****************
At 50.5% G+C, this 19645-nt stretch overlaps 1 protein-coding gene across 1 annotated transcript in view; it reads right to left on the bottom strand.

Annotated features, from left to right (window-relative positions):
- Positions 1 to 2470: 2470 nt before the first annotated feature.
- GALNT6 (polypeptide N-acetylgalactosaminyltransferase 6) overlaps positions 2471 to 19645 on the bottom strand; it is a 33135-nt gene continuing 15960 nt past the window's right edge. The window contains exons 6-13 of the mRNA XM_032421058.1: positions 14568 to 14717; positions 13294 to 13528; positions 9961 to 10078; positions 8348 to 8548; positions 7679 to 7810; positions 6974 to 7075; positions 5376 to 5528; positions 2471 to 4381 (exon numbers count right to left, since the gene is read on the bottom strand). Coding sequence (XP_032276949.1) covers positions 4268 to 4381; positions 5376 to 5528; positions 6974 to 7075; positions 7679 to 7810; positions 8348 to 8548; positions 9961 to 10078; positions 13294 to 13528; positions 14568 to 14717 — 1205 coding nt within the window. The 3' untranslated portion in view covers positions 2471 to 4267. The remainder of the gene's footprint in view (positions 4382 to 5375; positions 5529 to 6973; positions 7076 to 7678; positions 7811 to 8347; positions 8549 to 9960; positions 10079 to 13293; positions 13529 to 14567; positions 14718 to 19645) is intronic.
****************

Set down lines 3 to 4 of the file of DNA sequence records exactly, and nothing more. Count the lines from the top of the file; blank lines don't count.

- Positions 1 to 2470: 2470 nt before the first annotated feature.
- GALNT6 (polypeptide N-acetylgalactosaminyltransferase 6) overlaps positions 2471 to 19645 on the bottom strand; it is a 33135-nt gene continuing 15960 nt past the window's right edge. The window contains exons 6-13 of the mRNA XM_032421058.1: positions 14568 to 14717; positions 13294 to 13528; positions 9961 to 10078; positions 8348 to 8548; positions 7679 to 7810; positions 6974 to 7075; positions 5376 to 5528; positions 2471 to 4381 (exon numbers count right to left, since the gene is read on the bottom strand). Coding sequence (XP_032276949.1) covers positions 4268 to 4381; positions 5376 to 5528; positions 6974 to 7075; positions 7679 to 7810; positions 8348 to 8548; positions 9961 to 10078; positions 13294 to 13528; positions 14568 to 14717 — 1205 coding nt within the window. The 3' untranslated portion in view covers positions 2471 to 4267. The remainder of the gene's footprint in view (positions 4382 to 5375; positions 5529 to 6973; positions 7076 to 7678; positions 7811 to 8347; positions 8549 to 9960; positions 10079 to 13293; positions 13529 to 14567; positions 14718 to 19645) is intronic.